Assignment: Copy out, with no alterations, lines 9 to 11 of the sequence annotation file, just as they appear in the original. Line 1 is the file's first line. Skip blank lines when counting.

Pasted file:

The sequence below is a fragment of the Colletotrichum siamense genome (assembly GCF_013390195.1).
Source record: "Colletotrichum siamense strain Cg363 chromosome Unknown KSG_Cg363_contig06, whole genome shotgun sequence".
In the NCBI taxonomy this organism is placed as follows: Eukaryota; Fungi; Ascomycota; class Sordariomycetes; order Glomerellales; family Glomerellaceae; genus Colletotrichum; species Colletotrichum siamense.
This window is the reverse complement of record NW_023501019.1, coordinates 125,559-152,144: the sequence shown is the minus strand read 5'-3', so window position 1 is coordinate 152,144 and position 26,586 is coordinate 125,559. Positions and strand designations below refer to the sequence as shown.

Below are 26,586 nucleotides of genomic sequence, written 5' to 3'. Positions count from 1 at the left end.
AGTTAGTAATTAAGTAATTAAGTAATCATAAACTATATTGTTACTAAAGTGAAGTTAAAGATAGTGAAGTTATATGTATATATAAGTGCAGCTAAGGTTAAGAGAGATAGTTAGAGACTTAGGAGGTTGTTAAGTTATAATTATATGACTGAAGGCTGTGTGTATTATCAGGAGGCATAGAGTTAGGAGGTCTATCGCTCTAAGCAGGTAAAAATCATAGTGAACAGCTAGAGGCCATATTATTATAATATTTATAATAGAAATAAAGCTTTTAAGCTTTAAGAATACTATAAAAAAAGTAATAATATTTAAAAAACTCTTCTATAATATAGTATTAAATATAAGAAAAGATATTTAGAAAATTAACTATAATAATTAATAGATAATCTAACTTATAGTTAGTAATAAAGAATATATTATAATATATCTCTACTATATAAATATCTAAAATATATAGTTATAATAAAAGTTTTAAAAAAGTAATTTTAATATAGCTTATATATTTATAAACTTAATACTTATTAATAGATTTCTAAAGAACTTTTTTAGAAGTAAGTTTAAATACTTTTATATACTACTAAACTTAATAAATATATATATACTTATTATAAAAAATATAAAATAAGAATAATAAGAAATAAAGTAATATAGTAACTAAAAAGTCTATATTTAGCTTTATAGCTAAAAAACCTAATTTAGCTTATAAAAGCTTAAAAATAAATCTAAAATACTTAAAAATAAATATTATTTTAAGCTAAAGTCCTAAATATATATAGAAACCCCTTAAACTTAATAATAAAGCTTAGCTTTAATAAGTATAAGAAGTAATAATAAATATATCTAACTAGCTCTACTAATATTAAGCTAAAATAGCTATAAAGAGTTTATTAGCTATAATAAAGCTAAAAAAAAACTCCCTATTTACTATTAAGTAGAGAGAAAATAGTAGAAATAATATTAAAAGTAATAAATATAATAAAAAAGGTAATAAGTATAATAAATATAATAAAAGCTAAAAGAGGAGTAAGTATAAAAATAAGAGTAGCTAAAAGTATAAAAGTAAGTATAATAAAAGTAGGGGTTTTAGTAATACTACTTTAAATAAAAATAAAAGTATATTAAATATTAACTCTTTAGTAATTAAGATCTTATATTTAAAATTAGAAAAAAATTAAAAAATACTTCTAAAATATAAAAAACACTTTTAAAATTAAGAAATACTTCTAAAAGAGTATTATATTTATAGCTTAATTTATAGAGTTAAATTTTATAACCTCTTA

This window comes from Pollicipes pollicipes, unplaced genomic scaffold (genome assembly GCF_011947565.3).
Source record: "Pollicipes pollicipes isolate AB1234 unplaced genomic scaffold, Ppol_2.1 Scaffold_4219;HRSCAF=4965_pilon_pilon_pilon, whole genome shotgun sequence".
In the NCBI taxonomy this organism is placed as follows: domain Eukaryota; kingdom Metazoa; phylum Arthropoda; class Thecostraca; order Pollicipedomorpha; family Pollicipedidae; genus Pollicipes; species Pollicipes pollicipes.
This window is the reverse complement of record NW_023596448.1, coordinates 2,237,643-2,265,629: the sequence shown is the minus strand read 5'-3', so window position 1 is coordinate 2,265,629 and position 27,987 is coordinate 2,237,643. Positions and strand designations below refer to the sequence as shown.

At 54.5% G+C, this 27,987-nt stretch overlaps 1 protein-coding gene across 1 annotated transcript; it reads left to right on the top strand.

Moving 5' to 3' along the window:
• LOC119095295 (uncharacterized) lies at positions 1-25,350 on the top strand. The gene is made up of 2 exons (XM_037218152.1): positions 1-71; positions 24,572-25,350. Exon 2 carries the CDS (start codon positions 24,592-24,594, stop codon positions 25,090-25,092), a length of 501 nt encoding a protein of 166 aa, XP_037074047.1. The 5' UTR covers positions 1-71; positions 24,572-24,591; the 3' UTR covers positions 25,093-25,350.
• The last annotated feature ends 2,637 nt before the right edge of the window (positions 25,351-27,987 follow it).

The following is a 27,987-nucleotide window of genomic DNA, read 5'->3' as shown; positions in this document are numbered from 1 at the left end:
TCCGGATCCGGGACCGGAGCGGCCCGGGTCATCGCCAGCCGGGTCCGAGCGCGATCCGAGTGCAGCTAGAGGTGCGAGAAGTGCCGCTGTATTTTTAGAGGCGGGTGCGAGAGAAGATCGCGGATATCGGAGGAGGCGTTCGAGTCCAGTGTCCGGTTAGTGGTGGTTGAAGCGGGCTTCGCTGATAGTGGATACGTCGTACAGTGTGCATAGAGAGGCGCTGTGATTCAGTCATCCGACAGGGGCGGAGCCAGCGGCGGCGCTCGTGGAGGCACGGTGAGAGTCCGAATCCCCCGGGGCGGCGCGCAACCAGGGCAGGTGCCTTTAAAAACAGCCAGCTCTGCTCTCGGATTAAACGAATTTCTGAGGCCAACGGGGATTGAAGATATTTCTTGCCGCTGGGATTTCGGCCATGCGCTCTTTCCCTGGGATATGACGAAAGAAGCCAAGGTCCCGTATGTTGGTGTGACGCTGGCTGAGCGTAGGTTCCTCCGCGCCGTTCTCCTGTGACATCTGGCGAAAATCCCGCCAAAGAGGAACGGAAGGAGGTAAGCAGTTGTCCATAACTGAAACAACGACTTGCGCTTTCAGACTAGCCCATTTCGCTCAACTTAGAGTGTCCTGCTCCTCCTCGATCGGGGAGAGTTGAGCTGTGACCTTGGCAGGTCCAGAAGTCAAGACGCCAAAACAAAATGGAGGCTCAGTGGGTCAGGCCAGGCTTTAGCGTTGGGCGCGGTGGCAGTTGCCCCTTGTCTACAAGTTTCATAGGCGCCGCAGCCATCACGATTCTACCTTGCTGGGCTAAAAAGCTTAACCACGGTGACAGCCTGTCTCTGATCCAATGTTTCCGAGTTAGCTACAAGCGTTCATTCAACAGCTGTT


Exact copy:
In the NCBI taxonomy this organism is placed as follows: domain Eukaryota; kingdom Metazoa; phylum Arthropoda; class Thecostraca; order Pollicipedomorpha; family Pollicipedidae; genus Pollicipes; species Pollicipes pollicipes.
This window is the reverse complement of record NW_023596448.1, coordinates 2,237,643-2,265,629: the sequence shown is the minus strand read 5'-3', so window position 1 is coordinate 2,265,629 and position 27,987 is coordinate 2,237,643. Positions and strand designations below refer to the sequence as shown.

At 54.5% G+C, this 27,987-nt stretch overlaps 1 protein-coding gene across 1 annotated transcript; it reads left to right on the top strand.